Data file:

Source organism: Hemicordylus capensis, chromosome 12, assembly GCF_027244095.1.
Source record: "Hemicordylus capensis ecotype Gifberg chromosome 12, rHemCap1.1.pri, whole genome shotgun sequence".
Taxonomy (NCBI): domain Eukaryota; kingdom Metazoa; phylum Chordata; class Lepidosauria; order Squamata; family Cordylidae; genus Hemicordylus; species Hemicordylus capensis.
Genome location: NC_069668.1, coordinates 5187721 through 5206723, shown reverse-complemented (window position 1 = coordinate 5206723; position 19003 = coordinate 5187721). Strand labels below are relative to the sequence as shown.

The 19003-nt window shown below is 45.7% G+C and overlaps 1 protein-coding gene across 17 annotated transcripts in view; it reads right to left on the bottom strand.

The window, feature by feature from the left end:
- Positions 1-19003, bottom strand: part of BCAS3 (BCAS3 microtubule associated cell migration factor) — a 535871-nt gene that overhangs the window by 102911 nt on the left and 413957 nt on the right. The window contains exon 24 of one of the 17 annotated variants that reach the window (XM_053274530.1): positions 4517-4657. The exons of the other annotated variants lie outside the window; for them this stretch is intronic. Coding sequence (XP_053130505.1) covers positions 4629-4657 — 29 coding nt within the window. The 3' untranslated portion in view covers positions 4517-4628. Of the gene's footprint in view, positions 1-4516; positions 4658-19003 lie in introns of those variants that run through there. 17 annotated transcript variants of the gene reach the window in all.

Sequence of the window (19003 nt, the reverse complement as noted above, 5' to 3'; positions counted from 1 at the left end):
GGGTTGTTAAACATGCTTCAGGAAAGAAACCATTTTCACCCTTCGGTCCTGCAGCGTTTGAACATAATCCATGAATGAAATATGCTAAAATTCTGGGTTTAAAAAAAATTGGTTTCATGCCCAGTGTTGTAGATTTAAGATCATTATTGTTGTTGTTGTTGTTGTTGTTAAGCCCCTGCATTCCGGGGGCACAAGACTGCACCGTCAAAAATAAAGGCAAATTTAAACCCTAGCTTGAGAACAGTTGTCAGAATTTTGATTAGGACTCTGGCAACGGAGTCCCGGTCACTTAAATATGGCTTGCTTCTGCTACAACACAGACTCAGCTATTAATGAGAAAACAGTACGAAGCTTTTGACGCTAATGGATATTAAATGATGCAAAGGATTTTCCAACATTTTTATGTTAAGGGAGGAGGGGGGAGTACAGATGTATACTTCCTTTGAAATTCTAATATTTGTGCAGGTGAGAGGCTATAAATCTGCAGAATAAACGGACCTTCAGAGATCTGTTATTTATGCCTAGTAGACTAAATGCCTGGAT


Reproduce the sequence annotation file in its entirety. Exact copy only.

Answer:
Source organism: Hemicordylus capensis, chromosome 12, assembly GCF_027244095.1.
Source record: "Hemicordylus capensis ecotype Gifberg chromosome 12, rHemCap1.1.pri, whole genome shotgun sequence".
Taxonomy (NCBI): domain Eukaryota; kingdom Metazoa; phylum Chordata; class Lepidosauria; order Squamata; family Cordylidae; genus Hemicordylus; species Hemicordylus capensis.
Genome location: NC_069668.1, coordinates 5187721 through 5206723, shown reverse-complemented (window position 1 = coordinate 5206723; position 19003 = coordinate 5187721). Strand labels below are relative to the sequence as shown.

The 19003-nt window shown below is 45.7% G+C and overlaps 1 protein-coding gene across 17 annotated transcripts in view; it reads right to left on the bottom strand.

The window, feature by feature from the left end:
- Positions 1-19003, bottom strand: part of BCAS3 (BCAS3 microtubule associated cell migration factor) — a 535871-nt gene that overhangs the window by 102911 nt on the left and 413957 nt on the right. The window contains exon 24 of one of the 17 annotated variants that reach the window (XM_053274530.1): positions 4517-4657. The exons of the other annotated variants lie outside the window; for them this stretch is intronic. Coding sequence (XP_053130505.1) covers positions 4629-4657 — 29 coding nt within the window. The 3' untranslated portion in view covers positions 4517-4628. Of the gene's footprint in view, positions 1-4516; positions 4658-19003 lie in introns of those variants that run through there. 17 annotated transcript variants of the gene reach the window in all.

Sequence of the window (19003 nt, the reverse complement as noted above, 5' to 3'; positions counted from 1 at the left end):
GGGTTGTTAAACATGCTTCAGGAAAGAAACCATTTTCACCCTTCGGTCCTGCAGCGTTTGAACATAATCCATGAATGAAATATGCTAAAATTCTGGGTTTAAAAAAAATTGGTTTCATGCCCAGTGTTGTAGATTTAAGATCATTATTGTTGTTGTTGTTGTTGTTGTTAAGCCCCTGCATTCCGGGGGCACAAGACTGCACCGTCAAAAATAAAGGCAAATTTAAACCCTAGCTTGAGAACAGTTGTCAGAATTTTGATTAGGACTCTGGCAACGGAGTCCCGGTCACTTAAATATGGCTTGCTTCTGCTACAACACAGACTCAGCTATTAATGAGAAAACAGTACGAAGCTTTTGACGCTAATGGATATTAAATGATGCAAAGGATTTTCCAACATTTTTATGTTAAGGGAGGAGGGGGGAGTACAGATGTATACTTCCTTTGAAATTCTAATATTTGTGCAGGTGAGAGGCTATAAATCTGCAGAATAAACGGACCTTCAGAGATCTGTTATTTATGCCTAGTAGACTAAATGCCTGGAT